Agriculture and land use contributes to around 10% of the UK’s total greenhouse gas emissions. Carbon accounting on farms is one of the best ways to start measuring and then reducing the emissions produced on-farm. This Guidance Note explains the basics of carbon accounting, recommends two carbon calculating tools available for land managers and explains how to interpret the results. The Guidance Note also runs through the different farm management practices that can help reduce emissions for a variety of farm systems.
This briefing note provides the latest information and the background to Natural England’s position statement and guidance on the use of burning as a tool for blanket bog restoration in the uplands. You can also read more about what the CLA has been doing.
Every year the Secretary of State (DEFRA) publishes an announcement of Secretary of State appointed member vacancies on National Park Authorities and AONB Conservation Boards. The CLA advertises these vacancies to its members because of the importance of ensuring that the land management and rural business voice is represented on these Authorities and Boards. This guidance note aims to encourage CLA members to apply for these positions by providing guidance about fulfilling the Essential Criteria and the Nolan Principles.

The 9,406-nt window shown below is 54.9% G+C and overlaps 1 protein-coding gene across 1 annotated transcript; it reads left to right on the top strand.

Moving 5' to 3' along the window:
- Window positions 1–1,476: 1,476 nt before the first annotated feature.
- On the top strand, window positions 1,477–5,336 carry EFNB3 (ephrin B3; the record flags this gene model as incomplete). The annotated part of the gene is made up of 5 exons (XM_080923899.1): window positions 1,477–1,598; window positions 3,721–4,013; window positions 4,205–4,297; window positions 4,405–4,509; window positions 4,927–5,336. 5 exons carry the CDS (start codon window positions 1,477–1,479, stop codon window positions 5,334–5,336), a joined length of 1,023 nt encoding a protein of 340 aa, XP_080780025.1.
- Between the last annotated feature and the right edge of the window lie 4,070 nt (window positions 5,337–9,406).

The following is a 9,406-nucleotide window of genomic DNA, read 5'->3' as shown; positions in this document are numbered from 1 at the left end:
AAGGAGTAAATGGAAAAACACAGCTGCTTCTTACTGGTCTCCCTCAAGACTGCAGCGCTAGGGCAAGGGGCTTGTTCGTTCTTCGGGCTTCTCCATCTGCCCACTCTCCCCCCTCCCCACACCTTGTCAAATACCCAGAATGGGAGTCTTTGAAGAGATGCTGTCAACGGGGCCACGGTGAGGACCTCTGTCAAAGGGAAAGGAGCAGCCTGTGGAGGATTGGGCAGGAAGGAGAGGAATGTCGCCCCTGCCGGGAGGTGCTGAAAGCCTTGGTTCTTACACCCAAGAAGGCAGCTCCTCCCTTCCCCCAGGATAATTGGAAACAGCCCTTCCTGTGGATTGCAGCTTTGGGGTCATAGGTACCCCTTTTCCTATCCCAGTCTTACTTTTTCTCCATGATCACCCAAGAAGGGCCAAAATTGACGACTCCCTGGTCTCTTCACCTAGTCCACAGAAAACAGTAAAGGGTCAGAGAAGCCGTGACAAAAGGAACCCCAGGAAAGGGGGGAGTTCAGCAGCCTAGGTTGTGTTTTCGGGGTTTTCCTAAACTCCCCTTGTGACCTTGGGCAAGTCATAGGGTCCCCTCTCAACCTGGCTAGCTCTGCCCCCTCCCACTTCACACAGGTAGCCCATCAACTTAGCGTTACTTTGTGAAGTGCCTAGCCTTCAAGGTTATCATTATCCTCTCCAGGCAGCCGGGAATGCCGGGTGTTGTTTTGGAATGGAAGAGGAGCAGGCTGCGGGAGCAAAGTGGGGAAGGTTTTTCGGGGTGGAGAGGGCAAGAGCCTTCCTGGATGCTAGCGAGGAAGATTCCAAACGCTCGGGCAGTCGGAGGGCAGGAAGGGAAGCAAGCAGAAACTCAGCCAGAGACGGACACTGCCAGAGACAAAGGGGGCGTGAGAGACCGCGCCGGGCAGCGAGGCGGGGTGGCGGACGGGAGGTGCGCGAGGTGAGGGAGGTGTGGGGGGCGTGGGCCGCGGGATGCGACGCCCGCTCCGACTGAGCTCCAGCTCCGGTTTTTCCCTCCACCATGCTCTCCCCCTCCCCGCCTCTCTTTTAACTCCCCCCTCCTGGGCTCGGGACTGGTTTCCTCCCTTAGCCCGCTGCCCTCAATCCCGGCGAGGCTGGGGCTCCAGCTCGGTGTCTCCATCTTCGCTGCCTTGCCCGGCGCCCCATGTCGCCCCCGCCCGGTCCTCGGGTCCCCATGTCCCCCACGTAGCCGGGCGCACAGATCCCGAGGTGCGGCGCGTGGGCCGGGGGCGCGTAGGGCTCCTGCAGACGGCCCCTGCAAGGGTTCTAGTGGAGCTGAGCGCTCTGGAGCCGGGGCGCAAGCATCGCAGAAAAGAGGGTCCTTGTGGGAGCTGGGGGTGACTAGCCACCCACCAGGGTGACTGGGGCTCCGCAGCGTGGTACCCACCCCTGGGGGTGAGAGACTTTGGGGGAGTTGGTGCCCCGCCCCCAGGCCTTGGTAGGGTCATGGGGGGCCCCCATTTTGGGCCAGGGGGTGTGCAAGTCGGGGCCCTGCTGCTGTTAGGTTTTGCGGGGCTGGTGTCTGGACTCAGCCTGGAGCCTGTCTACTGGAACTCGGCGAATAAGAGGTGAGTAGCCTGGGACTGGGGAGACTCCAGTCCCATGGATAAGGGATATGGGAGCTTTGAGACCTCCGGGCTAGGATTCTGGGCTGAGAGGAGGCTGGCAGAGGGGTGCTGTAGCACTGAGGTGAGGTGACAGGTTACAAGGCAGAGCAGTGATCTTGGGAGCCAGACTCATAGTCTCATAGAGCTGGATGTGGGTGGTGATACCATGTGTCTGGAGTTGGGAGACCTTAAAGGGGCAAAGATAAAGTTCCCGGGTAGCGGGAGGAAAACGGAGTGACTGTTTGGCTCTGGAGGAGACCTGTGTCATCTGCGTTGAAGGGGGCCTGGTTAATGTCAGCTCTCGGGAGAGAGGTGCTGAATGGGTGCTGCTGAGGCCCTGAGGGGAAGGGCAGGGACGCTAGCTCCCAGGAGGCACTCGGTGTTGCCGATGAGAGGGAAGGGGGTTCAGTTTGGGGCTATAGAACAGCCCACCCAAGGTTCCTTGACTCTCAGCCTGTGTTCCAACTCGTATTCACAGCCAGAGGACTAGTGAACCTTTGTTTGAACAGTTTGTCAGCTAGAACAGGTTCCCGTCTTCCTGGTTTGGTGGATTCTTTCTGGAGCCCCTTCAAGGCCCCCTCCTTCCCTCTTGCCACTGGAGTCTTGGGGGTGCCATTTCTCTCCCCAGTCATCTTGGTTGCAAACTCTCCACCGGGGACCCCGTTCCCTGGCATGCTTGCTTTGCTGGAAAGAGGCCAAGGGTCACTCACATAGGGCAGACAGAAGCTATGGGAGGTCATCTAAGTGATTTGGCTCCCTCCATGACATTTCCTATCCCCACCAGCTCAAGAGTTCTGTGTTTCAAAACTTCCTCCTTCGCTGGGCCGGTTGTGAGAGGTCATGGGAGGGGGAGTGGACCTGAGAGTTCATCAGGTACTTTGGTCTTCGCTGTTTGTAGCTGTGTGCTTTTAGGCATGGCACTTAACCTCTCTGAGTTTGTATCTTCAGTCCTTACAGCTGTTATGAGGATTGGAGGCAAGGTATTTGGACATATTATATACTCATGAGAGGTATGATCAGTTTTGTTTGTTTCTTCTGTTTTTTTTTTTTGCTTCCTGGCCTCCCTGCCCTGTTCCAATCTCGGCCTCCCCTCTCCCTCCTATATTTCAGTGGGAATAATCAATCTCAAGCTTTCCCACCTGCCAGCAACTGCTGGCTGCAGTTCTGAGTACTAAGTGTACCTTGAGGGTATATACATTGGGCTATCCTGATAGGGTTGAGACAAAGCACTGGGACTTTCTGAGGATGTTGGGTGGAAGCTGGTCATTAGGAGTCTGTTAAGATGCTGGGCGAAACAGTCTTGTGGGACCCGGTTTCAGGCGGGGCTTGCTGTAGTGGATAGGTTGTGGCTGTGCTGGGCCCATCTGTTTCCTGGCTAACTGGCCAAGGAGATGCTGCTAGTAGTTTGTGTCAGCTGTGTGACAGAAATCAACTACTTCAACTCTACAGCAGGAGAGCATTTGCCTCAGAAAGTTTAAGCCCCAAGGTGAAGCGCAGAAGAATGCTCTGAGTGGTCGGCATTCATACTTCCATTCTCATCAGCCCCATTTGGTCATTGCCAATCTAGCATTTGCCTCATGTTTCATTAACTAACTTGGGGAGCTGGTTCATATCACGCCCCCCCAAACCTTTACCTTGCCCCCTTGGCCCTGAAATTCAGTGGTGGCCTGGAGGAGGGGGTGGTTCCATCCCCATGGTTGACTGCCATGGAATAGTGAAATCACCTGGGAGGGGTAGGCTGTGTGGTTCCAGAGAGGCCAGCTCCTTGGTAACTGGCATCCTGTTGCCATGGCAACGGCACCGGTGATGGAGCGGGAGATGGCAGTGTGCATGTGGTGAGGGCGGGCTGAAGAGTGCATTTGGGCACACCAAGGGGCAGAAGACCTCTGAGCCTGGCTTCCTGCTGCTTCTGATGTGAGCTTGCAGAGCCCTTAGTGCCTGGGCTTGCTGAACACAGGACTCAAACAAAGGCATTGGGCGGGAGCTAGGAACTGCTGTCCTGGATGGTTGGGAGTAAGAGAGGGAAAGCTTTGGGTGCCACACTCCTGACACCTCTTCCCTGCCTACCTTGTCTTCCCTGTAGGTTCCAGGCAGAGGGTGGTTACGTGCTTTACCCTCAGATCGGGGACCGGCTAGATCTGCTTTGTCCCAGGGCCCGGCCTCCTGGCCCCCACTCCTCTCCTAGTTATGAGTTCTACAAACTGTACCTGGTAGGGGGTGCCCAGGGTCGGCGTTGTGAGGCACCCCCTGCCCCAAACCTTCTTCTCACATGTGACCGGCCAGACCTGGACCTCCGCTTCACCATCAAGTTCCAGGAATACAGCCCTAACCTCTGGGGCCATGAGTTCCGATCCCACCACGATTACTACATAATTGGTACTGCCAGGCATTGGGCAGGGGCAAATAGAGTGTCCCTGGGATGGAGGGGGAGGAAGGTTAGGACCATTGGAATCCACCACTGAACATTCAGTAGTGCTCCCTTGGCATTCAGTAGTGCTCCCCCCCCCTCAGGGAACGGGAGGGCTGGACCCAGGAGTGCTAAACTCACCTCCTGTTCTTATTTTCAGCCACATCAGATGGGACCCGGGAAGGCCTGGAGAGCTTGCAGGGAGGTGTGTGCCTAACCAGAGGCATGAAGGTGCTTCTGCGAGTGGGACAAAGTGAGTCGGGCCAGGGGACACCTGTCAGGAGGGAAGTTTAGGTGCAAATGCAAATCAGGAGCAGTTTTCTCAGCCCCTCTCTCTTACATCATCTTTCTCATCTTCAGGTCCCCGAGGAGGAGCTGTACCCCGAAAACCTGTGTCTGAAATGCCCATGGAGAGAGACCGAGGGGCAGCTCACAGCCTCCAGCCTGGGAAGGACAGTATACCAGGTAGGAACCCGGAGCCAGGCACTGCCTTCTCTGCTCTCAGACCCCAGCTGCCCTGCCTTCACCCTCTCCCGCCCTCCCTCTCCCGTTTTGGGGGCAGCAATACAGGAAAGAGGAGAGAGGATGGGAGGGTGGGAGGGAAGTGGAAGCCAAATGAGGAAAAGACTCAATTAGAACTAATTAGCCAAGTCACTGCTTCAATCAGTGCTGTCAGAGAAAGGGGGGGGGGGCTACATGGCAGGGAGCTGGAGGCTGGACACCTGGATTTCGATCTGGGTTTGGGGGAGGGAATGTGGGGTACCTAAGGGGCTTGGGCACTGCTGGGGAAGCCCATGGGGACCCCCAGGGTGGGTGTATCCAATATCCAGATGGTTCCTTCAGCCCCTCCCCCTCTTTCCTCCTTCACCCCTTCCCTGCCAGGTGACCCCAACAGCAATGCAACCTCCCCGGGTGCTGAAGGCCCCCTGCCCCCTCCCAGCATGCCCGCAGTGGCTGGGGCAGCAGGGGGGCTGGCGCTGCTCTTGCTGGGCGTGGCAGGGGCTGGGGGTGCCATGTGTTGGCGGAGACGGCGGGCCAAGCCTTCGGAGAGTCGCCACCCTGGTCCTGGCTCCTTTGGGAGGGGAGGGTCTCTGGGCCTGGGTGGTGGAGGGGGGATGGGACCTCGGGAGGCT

From 1 April 2019, VAT-registered businesses with a taxable turnover above the VAT threshold (£85,000) are required to keep digital records for VAT and send HMRC returns using Making Tax Digital (MTD)-compatible software. Click here for help and support.
The UK Government's consultation on future farming policy post-Brexit has been published. This long-anticipated consultation paper is the pre-cursor to promised legislation that is required to manage the transition of the UK’s farming industry out of the EU and the Common Agricultural Policy.
CLA Cymru has produced a briefing note explaining how the relationship between the Welsh and UK governments is adding an additional level of complexity to the Brexit debate.
Previously those in England who wished to undertake certain works on common land were required to meet the requirements of section 38 of the Commons Act 2006 only. As of the 16 May 2017, an additional, more comprehensive assessment, referred to as an Environmental Impact Assessment (EIA) is now required. This note developed with Natural England and Defra explains the changes and summarises their implications.